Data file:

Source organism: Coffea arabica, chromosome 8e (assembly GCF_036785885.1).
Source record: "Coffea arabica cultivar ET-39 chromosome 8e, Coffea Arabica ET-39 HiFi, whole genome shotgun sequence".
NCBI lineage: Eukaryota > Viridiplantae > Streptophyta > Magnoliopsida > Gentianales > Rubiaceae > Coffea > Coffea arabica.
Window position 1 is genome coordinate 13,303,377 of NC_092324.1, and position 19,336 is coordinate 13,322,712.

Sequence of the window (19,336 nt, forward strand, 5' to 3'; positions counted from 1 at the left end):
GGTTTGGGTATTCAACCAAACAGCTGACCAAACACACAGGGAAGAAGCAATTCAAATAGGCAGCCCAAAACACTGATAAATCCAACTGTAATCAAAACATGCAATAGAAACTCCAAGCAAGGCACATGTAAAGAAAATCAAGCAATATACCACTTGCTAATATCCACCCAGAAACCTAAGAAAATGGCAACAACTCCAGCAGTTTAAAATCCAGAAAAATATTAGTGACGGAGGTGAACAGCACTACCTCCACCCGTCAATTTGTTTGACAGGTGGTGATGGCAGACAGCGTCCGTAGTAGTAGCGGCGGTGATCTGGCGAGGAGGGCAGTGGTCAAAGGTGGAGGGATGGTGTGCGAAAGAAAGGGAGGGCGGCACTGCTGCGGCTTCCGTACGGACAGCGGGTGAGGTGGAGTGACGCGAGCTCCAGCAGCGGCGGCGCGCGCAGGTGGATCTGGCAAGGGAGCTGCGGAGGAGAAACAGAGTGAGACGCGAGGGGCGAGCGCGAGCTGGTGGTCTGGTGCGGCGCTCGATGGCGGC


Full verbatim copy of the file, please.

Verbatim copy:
Source organism: Coffea arabica, chromosome 8e (assembly GCF_036785885.1).
Source record: "Coffea arabica cultivar ET-39 chromosome 8e, Coffea Arabica ET-39 HiFi, whole genome shotgun sequence".
NCBI lineage: Eukaryota > Viridiplantae > Streptophyta > Magnoliopsida > Gentianales > Rubiaceae > Coffea > Coffea arabica.
Window position 1 is genome coordinate 13,303,377 of NC_092324.1, and position 19,336 is coordinate 13,322,712.

Sequence of the window (19,336 nt, forward strand, 5' to 3'; positions counted from 1 at the left end):
GGTTTGGGTATTCAACCAAACAGCTGACCAAACACACAGGGAAGAAGCAATTCAAATAGGCAGCCCAAAACACTGATAAATCCAACTGTAATCAAAACATGCAATAGAAACTCCAAGCAAGGCACATGTAAAGAAAATCAAGCAATATACCACTTGCTAATATCCACCCAGAAACCTAAGAAAATGGCAACAACTCCAGCAGTTTAAAATCCAGAAAAATATTAGTGACGGAGGTGAACAGCACTACCTCCACCCGTCAATTTGTTTGACAGGTGGTGATGGCAGACAGCGTCCGTAGTAGTAGCGGCGGTGATCTGGCGAGGAGGGCAGTGGTCAAAGGTGGAGGGATGGTGTGCGAAAGAAAGGGAGGGCGGCACTGCTGCGGCTTCCGTACGGACAGCGGGTGAGGTGGAGTGACGCGAGCTCCAGCAGCGGCGGCGCGCGCAGGTGGATCTGGCAAGGGAGCTGCGGAGGAGAAACAGAGTGAGACGCGAGGGGCGAGCGCGAGCTGGTGGTCTGGTGCGGCGCTCGATGGCGGC